This post was originally published at Howe on the Court.

Petition of the day

By on Sep 12, 2017 at 8:20 pm

The petition of the day is:


Issue: Whether administrative law judges of the Securities and Exchange Commission are officers of the United States within the meaning of the appointments clause.

At least for now, the federal government will be able to rely on President Donald Trump’s March 6 executive order, often known as the “travel ban,” to bar nearly 24,000 refugees from entering the country. In late June, the Supreme Court allowed most of the order – which froze the issuance of visas for travelers from six Muslim-majority countries and suspended travel by refugees into the United States – to go into effect. But it did not disturb the part of the lower-court rulings that prohibited the government from enforcing the ban with regard to the named plaintiffs in the case and other foreign nationals who have a “credible claim of a bona fide relationship with a person or entity in the United States.” Today the justices blocked a later ruling by the U.S. Court of Appeals for the 9th Circuit that interpreted the category of refugees who are eligible to enter the country more expansively than the government would have liked. For the foreseeable future, and possibly until the Supreme Court can rule on the broader dispute, refugees will not be exempt from the travel ban if their only connection with the United States is an agreement between the federal government and a refugee resettlement agency for the agency to provide the refugees with assistance after their arrival in the United States.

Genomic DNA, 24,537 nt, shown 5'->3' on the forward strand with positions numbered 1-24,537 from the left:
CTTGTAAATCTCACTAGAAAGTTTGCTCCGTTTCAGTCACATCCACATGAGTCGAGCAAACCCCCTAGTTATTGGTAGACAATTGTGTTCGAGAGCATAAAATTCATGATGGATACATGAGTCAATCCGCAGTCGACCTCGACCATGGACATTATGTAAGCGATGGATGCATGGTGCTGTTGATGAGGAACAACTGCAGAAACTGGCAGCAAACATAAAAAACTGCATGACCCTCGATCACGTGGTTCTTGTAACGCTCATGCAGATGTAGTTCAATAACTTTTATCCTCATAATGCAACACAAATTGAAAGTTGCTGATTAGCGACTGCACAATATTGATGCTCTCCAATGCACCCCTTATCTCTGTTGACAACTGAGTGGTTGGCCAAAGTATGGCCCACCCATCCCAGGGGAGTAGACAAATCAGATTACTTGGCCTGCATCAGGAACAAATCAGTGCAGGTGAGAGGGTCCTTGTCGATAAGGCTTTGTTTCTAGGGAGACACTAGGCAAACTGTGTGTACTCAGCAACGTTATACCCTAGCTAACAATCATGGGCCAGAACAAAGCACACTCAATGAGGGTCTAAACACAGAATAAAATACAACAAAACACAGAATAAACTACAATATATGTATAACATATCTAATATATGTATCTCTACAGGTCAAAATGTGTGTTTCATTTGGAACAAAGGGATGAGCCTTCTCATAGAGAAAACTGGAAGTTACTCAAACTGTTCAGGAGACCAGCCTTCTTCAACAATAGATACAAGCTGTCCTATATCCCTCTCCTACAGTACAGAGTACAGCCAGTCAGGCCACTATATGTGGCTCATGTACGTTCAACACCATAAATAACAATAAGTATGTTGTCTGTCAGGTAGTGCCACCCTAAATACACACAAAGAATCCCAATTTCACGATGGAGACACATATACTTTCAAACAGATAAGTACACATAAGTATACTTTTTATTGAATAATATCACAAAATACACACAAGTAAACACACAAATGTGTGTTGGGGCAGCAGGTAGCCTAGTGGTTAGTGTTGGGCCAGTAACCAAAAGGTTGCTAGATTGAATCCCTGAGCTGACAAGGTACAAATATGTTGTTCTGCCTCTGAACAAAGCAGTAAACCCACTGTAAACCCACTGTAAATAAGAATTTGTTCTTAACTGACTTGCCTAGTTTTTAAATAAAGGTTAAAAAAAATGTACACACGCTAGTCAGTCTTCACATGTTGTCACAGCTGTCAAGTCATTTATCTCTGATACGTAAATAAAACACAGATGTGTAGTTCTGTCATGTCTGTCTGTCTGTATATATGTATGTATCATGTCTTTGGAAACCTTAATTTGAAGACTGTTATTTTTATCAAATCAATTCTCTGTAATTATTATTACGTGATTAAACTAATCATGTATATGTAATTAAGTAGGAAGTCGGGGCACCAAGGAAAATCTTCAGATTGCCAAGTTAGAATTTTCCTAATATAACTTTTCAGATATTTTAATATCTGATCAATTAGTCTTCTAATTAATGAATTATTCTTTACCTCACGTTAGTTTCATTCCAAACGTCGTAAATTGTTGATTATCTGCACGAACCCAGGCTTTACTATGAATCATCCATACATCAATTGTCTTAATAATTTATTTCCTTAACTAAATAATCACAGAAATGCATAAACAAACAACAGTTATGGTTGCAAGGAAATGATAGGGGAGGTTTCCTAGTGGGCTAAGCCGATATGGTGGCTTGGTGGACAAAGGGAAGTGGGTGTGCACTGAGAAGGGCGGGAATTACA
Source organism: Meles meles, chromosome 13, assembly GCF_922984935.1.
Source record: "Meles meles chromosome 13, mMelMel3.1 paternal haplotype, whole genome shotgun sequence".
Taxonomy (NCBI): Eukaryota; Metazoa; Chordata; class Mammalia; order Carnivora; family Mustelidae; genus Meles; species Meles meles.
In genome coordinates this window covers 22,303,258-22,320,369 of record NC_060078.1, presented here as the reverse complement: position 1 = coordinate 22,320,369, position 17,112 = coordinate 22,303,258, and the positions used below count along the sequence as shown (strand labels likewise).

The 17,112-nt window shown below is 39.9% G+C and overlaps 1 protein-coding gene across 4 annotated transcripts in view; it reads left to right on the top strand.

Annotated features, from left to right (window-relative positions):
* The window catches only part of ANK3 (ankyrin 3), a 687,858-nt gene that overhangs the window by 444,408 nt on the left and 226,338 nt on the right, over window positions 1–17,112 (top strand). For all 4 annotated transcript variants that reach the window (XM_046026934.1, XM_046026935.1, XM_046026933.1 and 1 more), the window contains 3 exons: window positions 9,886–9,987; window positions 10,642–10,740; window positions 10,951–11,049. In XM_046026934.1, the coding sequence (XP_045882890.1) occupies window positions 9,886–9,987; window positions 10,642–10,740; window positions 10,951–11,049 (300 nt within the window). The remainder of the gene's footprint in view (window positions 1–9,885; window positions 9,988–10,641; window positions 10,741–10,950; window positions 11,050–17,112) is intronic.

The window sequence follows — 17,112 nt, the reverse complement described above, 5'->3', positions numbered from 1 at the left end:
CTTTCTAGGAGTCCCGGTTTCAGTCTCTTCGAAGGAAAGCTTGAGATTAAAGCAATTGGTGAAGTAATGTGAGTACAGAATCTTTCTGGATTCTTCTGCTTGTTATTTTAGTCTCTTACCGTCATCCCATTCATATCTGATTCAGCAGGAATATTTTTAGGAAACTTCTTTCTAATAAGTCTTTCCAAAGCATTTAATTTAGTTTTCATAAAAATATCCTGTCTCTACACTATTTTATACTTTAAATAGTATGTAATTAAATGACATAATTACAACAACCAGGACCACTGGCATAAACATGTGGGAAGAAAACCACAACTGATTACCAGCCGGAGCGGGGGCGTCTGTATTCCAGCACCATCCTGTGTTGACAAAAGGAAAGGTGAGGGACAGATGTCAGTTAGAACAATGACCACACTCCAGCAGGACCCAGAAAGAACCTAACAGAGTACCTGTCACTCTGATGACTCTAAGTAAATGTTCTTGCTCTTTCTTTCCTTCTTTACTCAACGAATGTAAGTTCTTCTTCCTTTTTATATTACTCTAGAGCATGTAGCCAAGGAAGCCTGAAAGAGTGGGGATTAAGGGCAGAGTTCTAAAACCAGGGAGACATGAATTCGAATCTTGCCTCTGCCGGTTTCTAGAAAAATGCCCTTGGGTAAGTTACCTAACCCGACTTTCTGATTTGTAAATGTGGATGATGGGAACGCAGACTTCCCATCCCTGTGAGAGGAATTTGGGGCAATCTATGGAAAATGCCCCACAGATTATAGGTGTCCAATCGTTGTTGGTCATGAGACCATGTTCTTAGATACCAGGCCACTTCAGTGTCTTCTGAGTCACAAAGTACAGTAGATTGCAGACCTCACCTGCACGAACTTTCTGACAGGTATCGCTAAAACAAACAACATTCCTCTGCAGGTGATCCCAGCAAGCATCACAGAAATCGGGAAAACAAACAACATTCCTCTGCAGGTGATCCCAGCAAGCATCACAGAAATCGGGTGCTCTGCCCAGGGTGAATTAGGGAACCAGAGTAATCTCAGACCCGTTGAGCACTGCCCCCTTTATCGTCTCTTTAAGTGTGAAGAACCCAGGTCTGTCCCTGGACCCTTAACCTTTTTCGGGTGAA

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Vanita Gupta is the president and CEO of The Leadership Conference on Civil and Human Rights.

More than five decades ago, our country wrestled with the issue of whether businesses open to the public should be open to everyone on the same terms, regardless of their race. Among other reasons offered at the time for perpetuating the wholesale exclusion of African-Americans from restaurants, movie theaters and hotels was the importance of sincerely held religious views: the conviction, by some, that their religious faith prohibited mixing of the races. In the Civil Rights Act of 1964, Congress resolved that debate in favor of rectifying “the deprivation of personal dignity that surely accompanies denials of equal access to public establishments.”